March 20, 2012: For the third time in the last six months the Israeli Air Force has hosted foreign fighter pilots for tactical training. Israeli fighter pilots are considered the best trained in the world, and Israel maintains a special training program, complete with pilots trained and equipped to operate as likely foes would, to train their own pilots. The latest nation to send fighters and pilots for training is Poland, flying F-16s in for that purpose. Previously, Italy had sent Typhoons and Tornados and Greece F-16s.
The Israeli training center is based on the one pioneered by the U.S. Air Force Red Flag program and the U.S. Navy's Top Gun training. Using American aircraft for "aggressor (or dissimilar) training" began in the 1960s. The original "Top Gun" fighter pilot school was established in 1969, by the U.S. Navy, in response to the poor performance of its pilots against North Vietnamese pilots flying Russian fighters. What made the Top Gun operation different was that the training emphasized how the enemy aircraft and pilots operated. This was called "dissimilar training". In the past, American pilots practiced against American pilots, with everyone flying American aircraft and using American tactics. It worked in World War II because the enemy pilots were not getting a lot of practice and were using similar aircraft and tactics anyway. Most importantly, there was a lot of aerial combat going on, providing ample opportunity for on-the-job training. Not so in Vietnam, where the quite different Russian-trained North Vietnamese were giving U.S. aviators an awful time. The four week Top Gun program solved the problem. The air force followed shortly with its Red Flag school.
Over the last 40 years the two training programs have developed differently, and the entire concept of "dissimilar training" has changed. The navy kept Top Gun as a program to hone a fighter pilot's combat skills. The air force made their Red Flag program more elaborate, bringing in the many different types of aircraft involved in combat missions (especially electronic warfare). But after the Cold War ended it became increasingly obvious that none of America's potential enemies was providing their fighter pilots with much training at all.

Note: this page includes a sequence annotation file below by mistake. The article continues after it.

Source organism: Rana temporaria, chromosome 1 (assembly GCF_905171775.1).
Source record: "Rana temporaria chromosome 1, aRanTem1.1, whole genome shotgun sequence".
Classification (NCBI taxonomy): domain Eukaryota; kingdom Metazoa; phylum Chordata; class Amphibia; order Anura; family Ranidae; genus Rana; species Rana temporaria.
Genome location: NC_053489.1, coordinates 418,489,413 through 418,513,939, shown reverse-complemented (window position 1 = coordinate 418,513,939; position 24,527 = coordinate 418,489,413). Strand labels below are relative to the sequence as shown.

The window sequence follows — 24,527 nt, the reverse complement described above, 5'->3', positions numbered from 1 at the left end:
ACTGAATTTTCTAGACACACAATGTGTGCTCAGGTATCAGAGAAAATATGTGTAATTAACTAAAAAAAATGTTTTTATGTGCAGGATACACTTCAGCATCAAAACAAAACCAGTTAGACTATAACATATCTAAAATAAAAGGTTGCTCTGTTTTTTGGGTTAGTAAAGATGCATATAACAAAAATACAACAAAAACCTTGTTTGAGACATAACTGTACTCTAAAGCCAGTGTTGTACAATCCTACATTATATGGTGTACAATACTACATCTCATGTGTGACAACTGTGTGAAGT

In other words, the dissimilar training for U.S. fighter pilots was not as crucial as it had been during the Cold War. Actually, it had been noted that flying skills of Soviet pilots was declining in the 1980s, as economic problems in the USSR caused cuts in flying time. During that period American pilots were actually increasing their flying time. Moreover, U.S. flight simulators were getting better. American pilots were finding that even the game oriented combat flight simulators had some training value.
So in the late 1990s, Top Gun and Red Flag found their budgets cut. But the programs remain, as does the memory of why they were set up in the first place. If we find that, say, China is continuing to improve its combat aviation, and gives its fighter pilots more flying time and their politicians maintain a bellicose attitude towards the U.S., there will be a need to increase American Top Gun training. Because of the new Chinese "dissimilar training" effort, the U.S. Top Gun and Red Flag schools are being restored to their former prominence, and Israel has become one of the best Red Flag operations outside the United States. The Chinese move is certainly a very meaningful one, as it shows that they are serious about preparing their pilots to fight and defeat Taiwanese and American pilots. Dissimilar training is how that is done and for most nations Israel is the nearest place to get it.